"Actors are people, only more so." --Peter O'Toole
It's not usual to think of actors as a special-needs population, but the acting profession places special demands on the body, mind, and spirit. The body is the actor's instrument, much as the piano or saxophone would be for a musician. Like the piano, the actor's body requires maintenance and occasional tuning in order to function optimally. If the actor's instrument is out of tune, the performance will suffer. An actor whose muscles are stiff, sore, or shortened will be more likely to render a stiff performance lacking range and subtlety.
Acting as a profession places special demands on the body and the mind. Actors frequently work unusual hours, often at night, and must be prepared to go on stage regardless of fatigue, muscle pain, nervous tension, minor illness, distractions, "the heart-ache and the thousand natural shocks that flesh is heir to." (Hamlet, Act III, scene 1) The actor may need to conform, even deform, his physical self to meet the demands of the character for hours at a time, eight shows a week. Actors are subject to extravagant praise and criticism, which may take a toll on the psyche if the actor is not sufficiently grounded.
The actor's instrument resembles the saxophone more than the piano in that it is a wind instrument. In the days before artificial amplification, the trained actor was expected to be heard in the farthest seat of the largest auditorium, and in some venues the same applies even today. With or without a microphone, however, the actor or singer/actor must maintain the alignment, flexibility, and muscular control necessary to produce the intended tone, pitch, and rhythm of speech or song. The production of sound requires a complex interplay of soft-tissue elements (abdominals, erectors, diaphragm, intercostals, trachea, various neck and face muscles, larynx, sinus cavities, mouth, soft palate, lips, and so forth), most of which must shorten or lengthen, contract or relax in a coordinated fashion.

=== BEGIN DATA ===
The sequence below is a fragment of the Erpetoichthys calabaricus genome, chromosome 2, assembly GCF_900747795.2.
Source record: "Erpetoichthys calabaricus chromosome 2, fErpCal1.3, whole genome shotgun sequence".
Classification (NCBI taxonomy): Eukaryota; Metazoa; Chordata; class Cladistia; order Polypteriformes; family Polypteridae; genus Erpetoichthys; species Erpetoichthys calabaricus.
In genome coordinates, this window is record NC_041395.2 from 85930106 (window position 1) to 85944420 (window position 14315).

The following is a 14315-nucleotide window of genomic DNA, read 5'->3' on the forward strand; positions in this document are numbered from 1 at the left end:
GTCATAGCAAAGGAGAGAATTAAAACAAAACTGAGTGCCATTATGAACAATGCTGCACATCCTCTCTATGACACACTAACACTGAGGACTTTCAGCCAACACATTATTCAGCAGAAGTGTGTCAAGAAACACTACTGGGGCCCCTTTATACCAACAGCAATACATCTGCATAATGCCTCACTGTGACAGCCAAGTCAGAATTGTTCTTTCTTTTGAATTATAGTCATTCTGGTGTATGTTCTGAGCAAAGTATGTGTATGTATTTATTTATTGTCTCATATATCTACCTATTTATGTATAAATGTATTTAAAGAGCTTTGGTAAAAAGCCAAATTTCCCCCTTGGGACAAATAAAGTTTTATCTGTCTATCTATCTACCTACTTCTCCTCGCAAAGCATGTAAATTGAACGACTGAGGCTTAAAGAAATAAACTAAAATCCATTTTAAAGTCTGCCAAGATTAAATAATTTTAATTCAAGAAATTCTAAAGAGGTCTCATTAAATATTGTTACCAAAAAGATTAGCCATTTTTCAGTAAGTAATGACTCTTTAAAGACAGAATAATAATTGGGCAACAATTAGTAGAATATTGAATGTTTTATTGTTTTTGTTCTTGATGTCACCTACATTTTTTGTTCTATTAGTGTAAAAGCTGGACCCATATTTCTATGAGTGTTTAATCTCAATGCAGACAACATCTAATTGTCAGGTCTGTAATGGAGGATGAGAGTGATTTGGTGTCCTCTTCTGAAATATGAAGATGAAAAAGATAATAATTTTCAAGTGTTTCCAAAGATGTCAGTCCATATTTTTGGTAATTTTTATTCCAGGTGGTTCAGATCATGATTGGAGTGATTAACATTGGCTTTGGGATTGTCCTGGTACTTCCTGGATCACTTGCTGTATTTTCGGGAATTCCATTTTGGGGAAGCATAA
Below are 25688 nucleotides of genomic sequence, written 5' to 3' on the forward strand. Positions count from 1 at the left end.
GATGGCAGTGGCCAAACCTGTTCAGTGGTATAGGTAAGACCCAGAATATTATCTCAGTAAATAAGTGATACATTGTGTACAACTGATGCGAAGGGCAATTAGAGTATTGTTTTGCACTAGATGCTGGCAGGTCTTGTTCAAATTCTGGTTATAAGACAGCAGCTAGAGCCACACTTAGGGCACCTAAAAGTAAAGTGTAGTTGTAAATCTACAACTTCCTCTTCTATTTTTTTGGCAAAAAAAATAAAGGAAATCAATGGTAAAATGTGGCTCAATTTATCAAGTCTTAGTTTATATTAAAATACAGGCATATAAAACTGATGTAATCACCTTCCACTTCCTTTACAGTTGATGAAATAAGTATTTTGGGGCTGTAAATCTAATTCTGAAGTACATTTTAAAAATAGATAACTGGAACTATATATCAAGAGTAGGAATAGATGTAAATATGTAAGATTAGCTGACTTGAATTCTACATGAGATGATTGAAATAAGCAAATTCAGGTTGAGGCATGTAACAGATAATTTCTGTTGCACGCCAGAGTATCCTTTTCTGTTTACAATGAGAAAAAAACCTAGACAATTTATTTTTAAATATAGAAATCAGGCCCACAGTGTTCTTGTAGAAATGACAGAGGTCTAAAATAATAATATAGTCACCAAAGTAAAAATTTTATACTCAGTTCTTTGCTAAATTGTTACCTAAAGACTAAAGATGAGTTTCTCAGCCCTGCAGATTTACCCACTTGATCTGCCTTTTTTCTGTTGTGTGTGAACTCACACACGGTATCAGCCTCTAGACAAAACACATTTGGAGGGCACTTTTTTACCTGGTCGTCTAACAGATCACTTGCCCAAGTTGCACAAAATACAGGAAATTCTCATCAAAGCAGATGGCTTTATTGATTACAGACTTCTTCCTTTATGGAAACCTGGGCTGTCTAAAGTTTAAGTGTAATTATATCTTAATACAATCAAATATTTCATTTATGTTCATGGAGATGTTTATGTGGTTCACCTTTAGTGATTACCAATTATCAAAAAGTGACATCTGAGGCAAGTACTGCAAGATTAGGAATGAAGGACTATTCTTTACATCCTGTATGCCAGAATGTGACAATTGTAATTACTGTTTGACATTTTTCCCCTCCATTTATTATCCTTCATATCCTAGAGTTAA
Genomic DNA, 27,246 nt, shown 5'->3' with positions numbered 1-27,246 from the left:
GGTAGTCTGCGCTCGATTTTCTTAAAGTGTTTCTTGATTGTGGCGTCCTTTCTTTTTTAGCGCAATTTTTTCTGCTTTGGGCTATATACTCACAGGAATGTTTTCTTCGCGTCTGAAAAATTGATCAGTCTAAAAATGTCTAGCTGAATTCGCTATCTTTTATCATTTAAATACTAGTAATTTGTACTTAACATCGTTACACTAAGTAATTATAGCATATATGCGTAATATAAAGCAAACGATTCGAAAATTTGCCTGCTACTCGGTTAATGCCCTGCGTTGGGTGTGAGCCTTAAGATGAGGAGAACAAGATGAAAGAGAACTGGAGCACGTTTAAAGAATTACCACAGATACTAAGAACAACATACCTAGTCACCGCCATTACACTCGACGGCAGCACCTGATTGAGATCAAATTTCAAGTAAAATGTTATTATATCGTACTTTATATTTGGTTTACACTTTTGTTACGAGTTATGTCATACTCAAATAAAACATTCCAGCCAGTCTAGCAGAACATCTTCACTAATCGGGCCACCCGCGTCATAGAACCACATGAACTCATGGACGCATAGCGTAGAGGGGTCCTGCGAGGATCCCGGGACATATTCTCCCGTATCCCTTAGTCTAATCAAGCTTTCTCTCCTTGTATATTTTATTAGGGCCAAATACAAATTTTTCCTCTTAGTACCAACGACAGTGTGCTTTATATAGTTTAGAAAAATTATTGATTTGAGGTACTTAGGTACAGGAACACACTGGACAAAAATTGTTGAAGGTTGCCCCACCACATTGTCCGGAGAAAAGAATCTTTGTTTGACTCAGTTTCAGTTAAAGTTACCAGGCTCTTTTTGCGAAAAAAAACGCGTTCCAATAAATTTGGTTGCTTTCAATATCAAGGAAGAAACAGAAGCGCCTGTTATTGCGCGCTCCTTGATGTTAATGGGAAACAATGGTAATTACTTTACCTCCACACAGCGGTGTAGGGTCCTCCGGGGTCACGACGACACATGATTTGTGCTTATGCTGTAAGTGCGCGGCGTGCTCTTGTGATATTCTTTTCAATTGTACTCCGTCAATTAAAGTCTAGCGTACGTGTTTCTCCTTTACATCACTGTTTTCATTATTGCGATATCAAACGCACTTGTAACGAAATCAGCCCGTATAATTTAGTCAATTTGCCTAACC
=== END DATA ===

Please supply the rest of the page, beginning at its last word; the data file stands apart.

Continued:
Similar coordination is needed for the simplest walk across the stage or the most intricate swordplay. An actor must exercise whatever physical attributes the role requires, of course, but any amateur will attest that even simple actions, postures, gestures and facial expressions found in everyday life need special attention if they are to look natural onstage. Beginning actors can appear tragically stiff and wooden, only to evolve into limp rag dolls when they attempt to compensate. In order to appear as natural as a real live human being, an actor's body must be infused with energy, and must be able to store and release that energy smoothly and with precision. The challenge for the actor is to overcome the lazy habits of daily living and the stored insults and sense memories that reside in the flesh. An actor whose body is flexible, relaxed, aligned, balanced, and energized is ready to take on the challenge of embodying a fellow human being in a way that seems truly human.
Massage and related bodywork and evergy work affects the body and mind in numerous positive ways. Among other benefits, it can relieve aches and pains that otherwise would inhibit optimal range of motion, increase the flexibility of joints, alleviate fatigue, reduce cortisol, a stress hormone, and promote the release of the neurotransmitters dopamine and serotonin, enhance immunity, and relieve depression and anxiety. These benefits are especially helpful to those whose every movement and sound is examined minutely by scores or even, in the case of film, millions of audience members.
These same principles are appicable to musicians, artists, dancers, and anyone who relies on the mind/body connection in their work, of course. Sore shoulders, a stiff neck, an aching lower back, or a tension headache can inhibit your performance and cause you to make artistic compromises. Skillful and caring massage provides relief and frees the inner artist to create.
Call/text me at (561) 386-3560 to discuss making massage a part of your acting preparation.